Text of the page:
Apr/May 2008  •   Reviews & Interviews

Prayer of the Dragon

Review by Kajsa Wiberg

Prayer of the Dragon.
Eliot Pattison.
Soho Press. 2007. 396 pp.
ISBN: 9781569474792.

When lamas Gendun and Lokesh call for investigator and fellow gulag escapee Shan's help, he is clueless as to the nature of their emergency. Yet, he hustles to meet them in the remote village of Drango, Tibet, located in the shadow of a giant summit, "the place where thunder is born." Gradually, the mystery starts to unfold before Shan's eyes. Two people have been murdered and mutilated. The only witness is a comatose stranger, who is also the sole suspect. Drango's slightly deranged headman, Chodron, has demanded that should the stranger wake up from his coma, he is to be executed. It doesn't take long before Shan realizes there's more to it.

Perusing the nearby gullies and ridges, Shan encounters a hermit, a prisoner of sorts, a herd of gold mining outlaws, and a genius albeit inexplicably antisocial scientist, accompanied by a forensics wannabe nephew and an intimidating German business partner. When people start dropping like flies in the area, at first I am relieved, as this makes a great case for the comatose man's innocence. Then he wakes up, revealing that his niece, Abigail, who he came to the mountain to protect, is missing. She is roaming the inhospitable landscape alone with the murderer at large.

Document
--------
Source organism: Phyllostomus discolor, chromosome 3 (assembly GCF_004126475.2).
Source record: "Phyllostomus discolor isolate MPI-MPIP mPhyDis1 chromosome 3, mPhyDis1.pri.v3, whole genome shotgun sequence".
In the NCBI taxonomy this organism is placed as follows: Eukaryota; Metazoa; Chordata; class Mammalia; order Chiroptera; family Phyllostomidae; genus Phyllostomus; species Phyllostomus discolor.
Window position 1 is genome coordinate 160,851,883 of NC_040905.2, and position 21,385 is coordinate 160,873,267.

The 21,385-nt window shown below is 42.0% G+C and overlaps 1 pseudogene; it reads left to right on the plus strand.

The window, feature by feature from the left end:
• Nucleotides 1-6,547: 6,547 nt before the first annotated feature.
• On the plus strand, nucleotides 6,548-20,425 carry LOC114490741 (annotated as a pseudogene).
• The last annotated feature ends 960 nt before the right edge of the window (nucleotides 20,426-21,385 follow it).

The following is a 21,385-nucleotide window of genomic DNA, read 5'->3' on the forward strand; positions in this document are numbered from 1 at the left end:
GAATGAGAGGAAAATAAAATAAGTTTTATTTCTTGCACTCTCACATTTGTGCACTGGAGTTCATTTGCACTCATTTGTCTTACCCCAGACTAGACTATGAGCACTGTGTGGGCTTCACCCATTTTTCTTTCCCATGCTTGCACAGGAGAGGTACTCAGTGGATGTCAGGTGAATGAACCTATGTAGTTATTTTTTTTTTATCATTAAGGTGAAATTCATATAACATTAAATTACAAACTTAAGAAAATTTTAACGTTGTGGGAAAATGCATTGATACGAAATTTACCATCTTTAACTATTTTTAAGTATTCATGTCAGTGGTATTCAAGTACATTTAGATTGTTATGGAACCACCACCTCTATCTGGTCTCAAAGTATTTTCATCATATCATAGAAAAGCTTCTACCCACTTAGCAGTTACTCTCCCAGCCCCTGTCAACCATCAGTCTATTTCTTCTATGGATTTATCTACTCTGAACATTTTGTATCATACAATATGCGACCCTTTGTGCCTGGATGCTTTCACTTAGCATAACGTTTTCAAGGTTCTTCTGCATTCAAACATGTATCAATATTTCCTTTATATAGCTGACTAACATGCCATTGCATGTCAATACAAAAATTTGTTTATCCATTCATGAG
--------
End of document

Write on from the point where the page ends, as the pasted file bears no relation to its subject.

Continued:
Searching for Abigail, Shan and his companions discover that under the tranquil surface, every ounce of the mountain range is brewing with conflict. Besides the obvious ones of the communist government versus the time-old Tibetan religious traditions and the mountain being an old pilgrim path, there are gold and money and mistresses and corruption. It seems every man on the mountain has his own set of reasons for committing the murders.

Throughout their quest, Shan and his entourage paint a poignant portrait of an abused country, where old habits live in a slightly awkward symbiosis with modernization—both of the forced and of the humanizing kind. The fatiguing and perilous pilgrim journey to the summit can now be replaced with a short ride in a helicopter, ancient codes in paintings can be photographed and decoded, and spiritual teachings can be traded for bags of gummi bears. Amidst an array of widely varying perspectives, Shan seeks the one truth that holds it all together.

The premise for the story is brilliant; I fell for it right away. Though it must be beyond difficult to bring such a distant and unimaginable landscape as the Tibetan mountains to life, I felt as though I was there. Mr. Pattison did a wonderful job making the miners' village, the haunted ravines, the sacred meditation rooms and the isolated, poor village of Drango as genuine and vibrant as, say, the neighborhood corner shop.